Knorr-Bremse develops pioneering braking technology to enable trains to run more frequently and punctually

Knorr-Bremse develops pioneering braking technology to enable trains to run more frequently and punctually

Upgrading trains with Reproducible Braking Distance (RBD) systems could help avoid expensive new track construction projects in the future.

Rail transport is getting more and more at the heart of future mobility. New braking technology from Knorr-Bremse, which works by smart interaction of multiple braking components, is set to help make rail transport in metropolitan areas more available and punctual. The RBD brake architecture includes a new kind of wheel slide protection – a form of ABS for trains – as well as smart sanding systems and a deceleration control system. A study by Knorr-Bremse, Nextrail, and Via-Con, based on operational simulations on Hamburg’s commuter rail (S-Bahn) network, highlighted the technology’s considerable potential.

The primary focus of the study is on simulating the effects of improved braking technology on train operations. The simulations were based on a study on the introduction of the European Train Control System (ETCS) and ATO in Hamburg. 

The simulation monitored the situation in dry track conditions and then in unfavorable conditions when the braking track is compromised by autumn leaves and rain. The simulation results showed that on dry rails, RBD can further reduce train headway times and increase transport capacity by another 10 percent, and - in theory - it would be possible to run 1.5 more trains per hour on the same route. When combined with ETCS and ATO, the overall potential for improvement adds up to around 40 percent of additional capacity compared with the eight train-line timetables without ETCS, ATO, or RBD.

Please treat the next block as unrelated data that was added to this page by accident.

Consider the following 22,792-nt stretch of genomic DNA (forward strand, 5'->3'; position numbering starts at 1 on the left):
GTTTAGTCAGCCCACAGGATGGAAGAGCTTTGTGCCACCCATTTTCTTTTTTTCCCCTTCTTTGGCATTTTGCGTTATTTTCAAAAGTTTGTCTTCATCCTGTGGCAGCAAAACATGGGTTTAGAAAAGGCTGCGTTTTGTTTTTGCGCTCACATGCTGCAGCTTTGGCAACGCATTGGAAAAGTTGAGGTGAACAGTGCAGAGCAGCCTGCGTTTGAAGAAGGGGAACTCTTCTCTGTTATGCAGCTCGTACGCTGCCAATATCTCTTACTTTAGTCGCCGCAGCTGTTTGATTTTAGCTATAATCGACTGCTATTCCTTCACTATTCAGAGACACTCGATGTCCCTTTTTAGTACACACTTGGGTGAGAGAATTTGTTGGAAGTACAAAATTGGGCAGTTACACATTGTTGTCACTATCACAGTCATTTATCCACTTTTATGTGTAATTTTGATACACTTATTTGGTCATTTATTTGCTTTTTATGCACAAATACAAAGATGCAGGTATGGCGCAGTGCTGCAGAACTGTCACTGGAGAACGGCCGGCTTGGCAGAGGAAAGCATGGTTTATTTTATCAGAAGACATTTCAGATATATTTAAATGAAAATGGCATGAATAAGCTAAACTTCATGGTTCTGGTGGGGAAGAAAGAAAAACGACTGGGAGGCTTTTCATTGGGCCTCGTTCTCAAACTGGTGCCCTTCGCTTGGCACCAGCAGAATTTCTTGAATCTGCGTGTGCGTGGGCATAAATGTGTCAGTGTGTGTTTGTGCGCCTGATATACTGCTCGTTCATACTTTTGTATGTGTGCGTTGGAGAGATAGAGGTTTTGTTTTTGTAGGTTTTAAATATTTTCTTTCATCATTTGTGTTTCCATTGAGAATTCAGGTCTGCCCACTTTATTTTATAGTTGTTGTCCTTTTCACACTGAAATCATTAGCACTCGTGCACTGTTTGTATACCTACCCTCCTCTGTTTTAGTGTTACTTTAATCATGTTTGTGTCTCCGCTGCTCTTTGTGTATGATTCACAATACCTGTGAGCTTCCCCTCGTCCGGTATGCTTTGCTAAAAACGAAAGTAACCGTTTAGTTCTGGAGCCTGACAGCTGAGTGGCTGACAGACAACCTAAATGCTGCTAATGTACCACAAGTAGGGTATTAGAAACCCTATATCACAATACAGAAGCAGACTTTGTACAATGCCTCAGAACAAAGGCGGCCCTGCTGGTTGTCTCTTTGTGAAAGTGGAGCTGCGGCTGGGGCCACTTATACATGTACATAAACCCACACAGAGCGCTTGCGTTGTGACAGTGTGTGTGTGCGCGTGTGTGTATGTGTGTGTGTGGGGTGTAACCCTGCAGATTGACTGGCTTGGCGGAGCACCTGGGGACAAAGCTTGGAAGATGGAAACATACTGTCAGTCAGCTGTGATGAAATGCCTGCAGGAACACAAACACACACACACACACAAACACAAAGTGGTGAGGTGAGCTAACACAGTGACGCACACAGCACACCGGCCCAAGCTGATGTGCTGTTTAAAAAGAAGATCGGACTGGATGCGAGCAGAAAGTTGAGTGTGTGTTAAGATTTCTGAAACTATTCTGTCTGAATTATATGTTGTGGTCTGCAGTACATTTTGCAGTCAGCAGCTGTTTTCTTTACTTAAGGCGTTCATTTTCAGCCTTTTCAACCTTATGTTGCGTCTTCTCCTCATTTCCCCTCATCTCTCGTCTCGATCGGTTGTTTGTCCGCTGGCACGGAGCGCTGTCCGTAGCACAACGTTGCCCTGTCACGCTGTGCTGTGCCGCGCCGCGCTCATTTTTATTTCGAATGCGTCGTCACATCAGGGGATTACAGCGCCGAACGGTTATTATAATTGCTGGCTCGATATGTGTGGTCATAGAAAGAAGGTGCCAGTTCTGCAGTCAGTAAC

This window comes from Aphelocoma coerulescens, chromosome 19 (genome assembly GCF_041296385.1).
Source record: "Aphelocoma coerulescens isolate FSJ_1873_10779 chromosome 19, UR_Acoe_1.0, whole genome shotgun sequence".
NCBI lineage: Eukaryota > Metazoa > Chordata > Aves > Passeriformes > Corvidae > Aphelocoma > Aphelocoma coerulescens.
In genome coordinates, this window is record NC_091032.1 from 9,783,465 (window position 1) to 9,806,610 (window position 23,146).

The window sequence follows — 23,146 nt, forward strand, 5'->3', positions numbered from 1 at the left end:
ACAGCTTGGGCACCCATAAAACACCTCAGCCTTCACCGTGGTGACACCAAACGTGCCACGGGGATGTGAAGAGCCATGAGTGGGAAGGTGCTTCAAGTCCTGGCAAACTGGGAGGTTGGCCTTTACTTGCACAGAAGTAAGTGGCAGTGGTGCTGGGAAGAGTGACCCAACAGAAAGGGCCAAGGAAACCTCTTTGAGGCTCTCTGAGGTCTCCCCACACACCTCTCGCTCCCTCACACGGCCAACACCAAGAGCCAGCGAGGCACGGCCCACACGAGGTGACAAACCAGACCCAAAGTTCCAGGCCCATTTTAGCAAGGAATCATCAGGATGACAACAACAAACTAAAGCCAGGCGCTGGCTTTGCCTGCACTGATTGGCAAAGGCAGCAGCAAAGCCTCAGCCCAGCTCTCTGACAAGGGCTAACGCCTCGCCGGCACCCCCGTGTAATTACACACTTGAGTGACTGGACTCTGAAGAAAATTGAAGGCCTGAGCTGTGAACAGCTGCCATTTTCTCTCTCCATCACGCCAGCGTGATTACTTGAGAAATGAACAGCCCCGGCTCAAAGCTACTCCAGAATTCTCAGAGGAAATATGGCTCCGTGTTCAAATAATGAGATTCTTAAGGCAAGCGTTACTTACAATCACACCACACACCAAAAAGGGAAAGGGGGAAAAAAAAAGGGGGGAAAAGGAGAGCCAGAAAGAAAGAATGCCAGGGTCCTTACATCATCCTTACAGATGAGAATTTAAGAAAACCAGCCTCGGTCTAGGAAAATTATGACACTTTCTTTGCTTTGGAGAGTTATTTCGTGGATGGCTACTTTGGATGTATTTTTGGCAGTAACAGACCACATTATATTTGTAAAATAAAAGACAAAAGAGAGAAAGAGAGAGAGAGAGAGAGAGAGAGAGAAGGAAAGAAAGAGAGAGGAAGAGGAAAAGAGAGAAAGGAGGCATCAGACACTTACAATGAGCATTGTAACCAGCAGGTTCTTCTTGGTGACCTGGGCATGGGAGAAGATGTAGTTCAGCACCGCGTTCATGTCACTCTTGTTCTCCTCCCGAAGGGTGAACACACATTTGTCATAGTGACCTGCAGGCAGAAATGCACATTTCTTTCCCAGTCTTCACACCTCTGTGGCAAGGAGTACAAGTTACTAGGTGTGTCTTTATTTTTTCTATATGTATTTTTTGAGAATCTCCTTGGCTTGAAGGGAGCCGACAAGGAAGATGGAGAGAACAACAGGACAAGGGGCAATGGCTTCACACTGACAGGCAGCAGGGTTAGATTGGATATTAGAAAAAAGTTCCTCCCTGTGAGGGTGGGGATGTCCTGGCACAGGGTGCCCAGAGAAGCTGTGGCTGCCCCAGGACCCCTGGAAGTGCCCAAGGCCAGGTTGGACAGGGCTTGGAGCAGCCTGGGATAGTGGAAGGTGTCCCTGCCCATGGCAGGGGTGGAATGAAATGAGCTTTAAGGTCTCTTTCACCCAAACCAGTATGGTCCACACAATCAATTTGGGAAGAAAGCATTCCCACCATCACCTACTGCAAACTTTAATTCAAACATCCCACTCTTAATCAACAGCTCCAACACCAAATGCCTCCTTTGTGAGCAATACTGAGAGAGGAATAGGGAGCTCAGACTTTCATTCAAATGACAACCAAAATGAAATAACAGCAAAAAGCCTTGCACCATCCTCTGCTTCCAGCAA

In adverse weather conditions, simulations showed that operators could reduce uncompensated delays by more than half. Trains fitted with RBD systems could therefore run almost as efficiently in adverse weather conditions as if the tracks were dry.

“The technology enables trains to brake more precisely, even in bad weather. This means that RBD-equipped trains could run just as safely at more frequent intervals, while at the same time reducing delays and regularizing timetables – that is, achieving the punctuality which passengers rely on. Overall, this technology represents an important building block in the automation of train operations, offering operators an attractive alternative to building new tracks,” commented results of the simulations Matthäus Englbrecht, Vice President Global Brake Systems at Knorr-Bremse Rail Vehicle Systems. Further studies are now needed to investigate the extent to which different levels of equipment on trains fitted with RBD will increase capacity on both suburban and main lines. 

Modernizing trains with RBD systems should help operators increase network capacity without having to build new lines. At the same time, RBD represents an important step on the way to automated train operation. It is already being piloted in Hamburg and is increasingly supported by various ATO systems used to assist drivers. The combined deceleration control system and adaptive wheel slip protection that represents RBD technology should be ready for series production in 2023. However, it must be taken into account that RBD is a complex development, so the transition to RBD will continue to require close coordination between system suppliers such as Knorr-Bremse, train manufacturers, regulatory agencies, and railway operators.

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